The other tradition is based on the fact that Isaac and Rebekah move into Sarah’s tents after they are married. Why does Sarah have her own tents? There are many possible reasons for this, but one tradition has Sarah essentially leaving Abraham after she finds out about the almost sacrifice of her son! Another tradition has Abraham telling Isaac on his way back from the mountain that he is not to tell his mother what just happened. Both may be true, as we know the story did get told, though maybe not through Abraham and Isaac, but through servants who traveled with them, as it is recorded in scripture today. The fact remains that Abraham likely had a very tense conversation, or two, or more, regarding this event after his return! (and scripture does not tell us how Sarah took the news when she found out!)

God’s Covenant with the Women of Israel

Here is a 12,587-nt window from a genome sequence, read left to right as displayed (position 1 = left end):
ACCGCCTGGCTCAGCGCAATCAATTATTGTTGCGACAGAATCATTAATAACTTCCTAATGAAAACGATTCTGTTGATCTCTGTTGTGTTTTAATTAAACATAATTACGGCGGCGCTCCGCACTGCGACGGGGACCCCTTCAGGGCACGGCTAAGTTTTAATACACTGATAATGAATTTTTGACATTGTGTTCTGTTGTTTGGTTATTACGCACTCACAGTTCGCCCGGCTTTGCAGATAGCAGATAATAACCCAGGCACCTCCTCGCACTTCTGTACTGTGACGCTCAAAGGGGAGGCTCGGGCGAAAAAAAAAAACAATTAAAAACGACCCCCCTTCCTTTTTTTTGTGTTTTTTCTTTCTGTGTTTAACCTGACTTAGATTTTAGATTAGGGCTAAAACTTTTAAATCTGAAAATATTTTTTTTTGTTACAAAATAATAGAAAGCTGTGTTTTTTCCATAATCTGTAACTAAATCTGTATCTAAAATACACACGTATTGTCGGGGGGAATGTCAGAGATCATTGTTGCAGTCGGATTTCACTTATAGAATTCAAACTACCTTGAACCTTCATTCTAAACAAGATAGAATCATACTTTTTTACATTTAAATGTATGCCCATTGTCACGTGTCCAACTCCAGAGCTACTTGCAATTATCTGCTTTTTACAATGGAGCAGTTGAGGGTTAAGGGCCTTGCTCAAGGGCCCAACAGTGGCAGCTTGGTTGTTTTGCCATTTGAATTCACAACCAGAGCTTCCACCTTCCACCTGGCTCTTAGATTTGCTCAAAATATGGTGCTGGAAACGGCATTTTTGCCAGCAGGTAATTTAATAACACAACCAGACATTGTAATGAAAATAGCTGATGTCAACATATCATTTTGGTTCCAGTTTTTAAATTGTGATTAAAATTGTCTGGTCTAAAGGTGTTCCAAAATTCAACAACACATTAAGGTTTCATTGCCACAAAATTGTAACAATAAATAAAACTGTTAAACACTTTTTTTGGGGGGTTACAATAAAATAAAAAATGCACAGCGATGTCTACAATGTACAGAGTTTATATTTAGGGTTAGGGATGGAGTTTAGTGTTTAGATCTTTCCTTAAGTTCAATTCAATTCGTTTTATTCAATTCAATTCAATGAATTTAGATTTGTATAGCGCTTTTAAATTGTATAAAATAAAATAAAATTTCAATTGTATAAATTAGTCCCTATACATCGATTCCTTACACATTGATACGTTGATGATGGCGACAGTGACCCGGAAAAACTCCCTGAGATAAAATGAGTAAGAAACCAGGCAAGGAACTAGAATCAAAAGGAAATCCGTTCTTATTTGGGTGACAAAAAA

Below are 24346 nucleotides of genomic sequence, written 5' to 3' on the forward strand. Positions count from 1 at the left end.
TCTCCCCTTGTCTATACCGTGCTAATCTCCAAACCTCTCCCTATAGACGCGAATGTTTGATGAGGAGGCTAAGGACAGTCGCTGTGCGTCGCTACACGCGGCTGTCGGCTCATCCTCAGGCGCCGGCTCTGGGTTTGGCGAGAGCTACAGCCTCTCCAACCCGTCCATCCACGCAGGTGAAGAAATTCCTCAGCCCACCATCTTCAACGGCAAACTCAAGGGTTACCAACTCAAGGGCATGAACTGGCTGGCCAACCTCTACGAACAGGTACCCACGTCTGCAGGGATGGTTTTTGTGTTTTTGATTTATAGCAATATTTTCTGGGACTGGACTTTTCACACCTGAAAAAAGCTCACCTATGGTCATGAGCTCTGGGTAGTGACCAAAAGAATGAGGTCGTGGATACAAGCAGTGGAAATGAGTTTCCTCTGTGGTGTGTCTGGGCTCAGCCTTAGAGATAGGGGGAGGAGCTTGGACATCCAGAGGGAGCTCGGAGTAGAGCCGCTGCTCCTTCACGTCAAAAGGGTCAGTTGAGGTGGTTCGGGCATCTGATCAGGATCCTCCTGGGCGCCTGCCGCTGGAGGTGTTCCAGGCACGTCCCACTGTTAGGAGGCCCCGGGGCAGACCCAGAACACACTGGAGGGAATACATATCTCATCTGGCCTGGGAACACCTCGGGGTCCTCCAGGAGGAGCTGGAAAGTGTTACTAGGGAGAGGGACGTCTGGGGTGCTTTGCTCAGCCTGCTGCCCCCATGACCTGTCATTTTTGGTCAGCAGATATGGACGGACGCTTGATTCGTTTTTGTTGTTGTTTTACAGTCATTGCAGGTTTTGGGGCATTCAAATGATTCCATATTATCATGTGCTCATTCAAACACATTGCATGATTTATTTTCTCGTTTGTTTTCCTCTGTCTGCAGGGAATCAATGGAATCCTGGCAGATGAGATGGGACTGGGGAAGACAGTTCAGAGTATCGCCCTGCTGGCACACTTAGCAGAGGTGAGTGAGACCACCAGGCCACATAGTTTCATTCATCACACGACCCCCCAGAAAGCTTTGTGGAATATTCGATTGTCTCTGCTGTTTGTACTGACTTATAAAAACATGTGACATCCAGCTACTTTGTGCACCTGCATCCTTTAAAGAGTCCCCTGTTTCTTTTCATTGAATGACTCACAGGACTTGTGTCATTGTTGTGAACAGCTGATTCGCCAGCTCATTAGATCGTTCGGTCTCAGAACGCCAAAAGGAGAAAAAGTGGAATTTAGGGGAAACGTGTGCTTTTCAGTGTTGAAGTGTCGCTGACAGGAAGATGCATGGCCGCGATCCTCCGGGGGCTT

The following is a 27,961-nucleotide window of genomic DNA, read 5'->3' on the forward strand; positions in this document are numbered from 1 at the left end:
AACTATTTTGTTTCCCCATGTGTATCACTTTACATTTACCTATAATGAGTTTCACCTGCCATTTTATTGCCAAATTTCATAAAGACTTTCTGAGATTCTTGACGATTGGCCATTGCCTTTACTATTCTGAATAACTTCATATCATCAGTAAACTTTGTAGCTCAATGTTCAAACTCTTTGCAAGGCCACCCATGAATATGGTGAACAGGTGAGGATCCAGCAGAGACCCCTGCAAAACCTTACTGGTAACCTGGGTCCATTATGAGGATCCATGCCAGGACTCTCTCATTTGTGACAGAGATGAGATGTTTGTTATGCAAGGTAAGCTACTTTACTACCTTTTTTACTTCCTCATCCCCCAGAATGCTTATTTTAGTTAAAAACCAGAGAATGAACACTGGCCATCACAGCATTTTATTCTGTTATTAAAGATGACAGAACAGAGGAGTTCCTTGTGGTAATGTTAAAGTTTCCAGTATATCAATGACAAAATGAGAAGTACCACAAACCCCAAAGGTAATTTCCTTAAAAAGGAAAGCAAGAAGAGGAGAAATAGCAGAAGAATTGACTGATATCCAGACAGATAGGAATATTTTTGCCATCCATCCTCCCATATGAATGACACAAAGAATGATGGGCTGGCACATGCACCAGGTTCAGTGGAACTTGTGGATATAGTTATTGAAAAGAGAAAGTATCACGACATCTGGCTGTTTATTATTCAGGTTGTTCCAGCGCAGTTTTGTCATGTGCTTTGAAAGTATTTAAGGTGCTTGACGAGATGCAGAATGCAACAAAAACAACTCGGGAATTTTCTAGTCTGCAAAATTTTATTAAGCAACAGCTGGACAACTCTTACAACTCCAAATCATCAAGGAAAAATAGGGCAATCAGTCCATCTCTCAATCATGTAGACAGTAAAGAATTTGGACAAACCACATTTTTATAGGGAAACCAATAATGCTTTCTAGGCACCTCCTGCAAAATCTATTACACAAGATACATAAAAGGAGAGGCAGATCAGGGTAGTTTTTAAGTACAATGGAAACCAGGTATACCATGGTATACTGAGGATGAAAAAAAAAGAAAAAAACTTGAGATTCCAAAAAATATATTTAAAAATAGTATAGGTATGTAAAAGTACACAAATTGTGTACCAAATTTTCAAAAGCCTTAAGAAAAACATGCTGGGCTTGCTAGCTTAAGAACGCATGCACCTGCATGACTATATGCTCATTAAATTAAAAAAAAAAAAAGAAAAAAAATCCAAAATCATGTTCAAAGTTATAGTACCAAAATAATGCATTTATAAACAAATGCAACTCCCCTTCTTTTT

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Jesus called the woman whom He healed after she was bent over for eighteen years a ‘daughter of Abraham’ indicating that women have an equal place in the covenant God established with the nation of Israel (Lk 13: 16) but there are specific blessings in the Old Testament to the matriarchs which may surprise you!
Sarah and Abraham (Sarai and Abram) receive new names in Genesis 17. God is establishing His covenant with Abraham and the generations that will be produced from the union of Abraham and Sarah. Sarai becomes Sarah, which means ‘queen,’ while Abram becomes Abraham, which means ‘father of many.’ God describes Himself in scripture as both a father and a king/ ruler. Here we see the duel nature of God described in the naming of the patriarch and matriarch of the future nation of Israel. Interestingly God gives Abraham the title of father, the paternal, nurturing side of God, while He grants Sarah the title of queen, the ruling, more authoritative role. This is very counter-cultural, even for today. What this shows us is that Abraham and Sarah are a team, and that together they represent the fullness of what God has planned for Israel.